Ankle Joint Mobility: Soft Tissue Work

In a previous post, we covered a self-guided assessment to see if you have adequate ankle mobility. If you have yet to watch that video or read about the assessment, you can do that here.

In the video below, we cover soft-tissue mobilization of the posterior calf musculature. But for those of you that like to read, we will also explain via text as well.

If you did not have a joint-pinching sensation in the ankle self-assessment, but were unable to achieve 3-5 inches, OR you had significant stretching in the back of your calves, then you would benefit from theses soft-tissue mobilizations described below.

Foam Rolling & Soft-Tissue Work Explained

When doing any foam rolling or soft-tissue work, it is important to realize the purpose. The purpose of foam rolling, lacrosse ball smashing, and mobility stick rolling, is not to break up scar tissue or adhesions. Rather, the purpose is for relaxation via the nervous system. The sensations provided by these techniques is interpreted by the brain and the brain sends out signals back to the muscles, telling the muscles to relax. Knowing this, it is important to dose these techniques properly. The minimal effective dosage for foam rolling, and soft-tissue work like this is around 30-60 seconds. Anything more, you are likely wasting your time or solely doing it for please (which is fine if you have the time).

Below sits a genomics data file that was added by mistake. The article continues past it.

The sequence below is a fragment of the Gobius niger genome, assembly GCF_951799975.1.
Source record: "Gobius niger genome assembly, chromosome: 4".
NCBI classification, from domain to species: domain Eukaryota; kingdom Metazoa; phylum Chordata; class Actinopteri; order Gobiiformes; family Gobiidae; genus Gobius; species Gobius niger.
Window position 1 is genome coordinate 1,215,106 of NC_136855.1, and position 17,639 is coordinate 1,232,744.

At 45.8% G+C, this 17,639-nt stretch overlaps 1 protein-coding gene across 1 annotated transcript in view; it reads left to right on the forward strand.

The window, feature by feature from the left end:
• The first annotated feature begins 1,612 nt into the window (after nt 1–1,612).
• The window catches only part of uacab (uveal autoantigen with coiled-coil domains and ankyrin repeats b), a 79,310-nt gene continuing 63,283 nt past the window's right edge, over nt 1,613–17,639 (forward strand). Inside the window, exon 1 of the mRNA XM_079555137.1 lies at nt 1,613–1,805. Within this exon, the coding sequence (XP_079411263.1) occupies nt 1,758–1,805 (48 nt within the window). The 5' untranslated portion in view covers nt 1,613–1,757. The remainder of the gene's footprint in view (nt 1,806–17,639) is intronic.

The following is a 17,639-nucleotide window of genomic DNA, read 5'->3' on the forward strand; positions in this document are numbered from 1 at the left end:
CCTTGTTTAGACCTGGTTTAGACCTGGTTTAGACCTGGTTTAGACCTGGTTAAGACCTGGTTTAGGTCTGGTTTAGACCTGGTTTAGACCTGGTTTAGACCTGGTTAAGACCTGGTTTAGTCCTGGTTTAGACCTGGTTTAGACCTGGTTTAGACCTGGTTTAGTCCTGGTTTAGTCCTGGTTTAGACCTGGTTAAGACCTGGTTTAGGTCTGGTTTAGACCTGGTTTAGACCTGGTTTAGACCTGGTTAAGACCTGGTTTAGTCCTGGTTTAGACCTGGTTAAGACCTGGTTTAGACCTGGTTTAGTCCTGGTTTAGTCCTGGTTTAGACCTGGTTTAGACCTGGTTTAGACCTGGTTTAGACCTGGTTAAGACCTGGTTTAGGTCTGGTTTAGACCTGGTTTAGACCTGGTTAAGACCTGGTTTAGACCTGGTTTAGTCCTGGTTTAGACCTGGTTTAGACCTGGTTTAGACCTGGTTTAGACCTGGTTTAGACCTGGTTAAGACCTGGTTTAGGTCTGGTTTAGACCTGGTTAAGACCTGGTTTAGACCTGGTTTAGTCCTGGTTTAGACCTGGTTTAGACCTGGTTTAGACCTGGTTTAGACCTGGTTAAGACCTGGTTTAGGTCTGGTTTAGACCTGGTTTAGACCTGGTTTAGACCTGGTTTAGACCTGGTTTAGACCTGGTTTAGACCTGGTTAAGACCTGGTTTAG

Be sure to use these techniques along your entire calve muscles on the back side of your leg. You can even perform on the sides of your legs if you like. Make sure to include your Achilles tendon as well.

Remember, it is best to implement an active strategy after performing these soft-tissue mobilizations. We want to gain strength AND control in these newly gained ranges of motion. And this is done through active strengthening!

Here are a few great ways to incorporate strengthening into your newly acquired ranges of motion:

1) Ankle PAILs / RAILs

2) Eccentric Calf Lowering


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